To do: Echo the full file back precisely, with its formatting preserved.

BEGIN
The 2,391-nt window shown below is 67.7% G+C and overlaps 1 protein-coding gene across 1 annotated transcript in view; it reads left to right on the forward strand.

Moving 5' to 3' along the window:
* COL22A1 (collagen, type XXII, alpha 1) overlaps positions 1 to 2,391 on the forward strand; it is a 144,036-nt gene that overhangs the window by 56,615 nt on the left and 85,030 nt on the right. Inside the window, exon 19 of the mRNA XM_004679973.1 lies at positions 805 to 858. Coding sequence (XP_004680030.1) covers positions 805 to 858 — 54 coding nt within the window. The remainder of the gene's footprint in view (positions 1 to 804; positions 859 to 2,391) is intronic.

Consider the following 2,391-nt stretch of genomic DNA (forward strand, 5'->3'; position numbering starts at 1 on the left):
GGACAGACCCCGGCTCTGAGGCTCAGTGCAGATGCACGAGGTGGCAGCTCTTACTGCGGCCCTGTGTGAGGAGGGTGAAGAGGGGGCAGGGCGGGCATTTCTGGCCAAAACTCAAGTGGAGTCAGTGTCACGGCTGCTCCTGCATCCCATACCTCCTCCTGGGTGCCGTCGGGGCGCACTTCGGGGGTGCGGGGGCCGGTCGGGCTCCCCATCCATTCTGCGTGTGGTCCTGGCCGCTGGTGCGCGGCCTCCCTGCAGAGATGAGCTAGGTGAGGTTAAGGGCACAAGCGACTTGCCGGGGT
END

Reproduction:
The 2,391-nt window shown below is 67.7% G+C and overlaps 1 protein-coding gene across 1 annotated transcript in view; it reads left to right on the forward strand.

Moving 5' to 3' along the window:
* COL22A1 (collagen, type XXII, alpha 1) overlaps positions 1 to 2,391 on the forward strand; it is a 144,036-nt gene that overhangs the window by 56,615 nt on the left and 85,030 nt on the right. Inside the window, exon 19 of the mRNA XM_004679973.1 lies at positions 805 to 858. Coding sequence (XP_004680030.1) covers positions 805 to 858 — 54 coding nt within the window. The remainder of the gene's footprint in view (positions 1 to 804; positions 859 to 2,391) is intronic.

Consider the following 2,391-nt stretch of genomic DNA (forward strand, 5'->3'; position numbering starts at 1 on the left):
GGACAGACCCCGGCTCTGAGGCTCAGTGCAGATGCACGAGGTGGCAGCTCTTACTGCGGCCCTGTGTGAGGAGGGTGAAGAGGGGGCAGGGCGGGCATTTCTGGCCAAAACTCAAGTGGAGTCAGTGTCACGGCTGCTCCTGCATCCCATACCTCCTCCTGGGTGCCGTCGGGGCGCACTTCGGGGGTGCGGGGGCCGGTCGGGCTCCCCATCCATTCTGCGTGTGGTCCTGGCCGCTGGTGCGCGGCCTCCCTGCAGAGATGAGCTAGGTGAGGTTAAGGGCACAAGCGACTTGCCGGGGT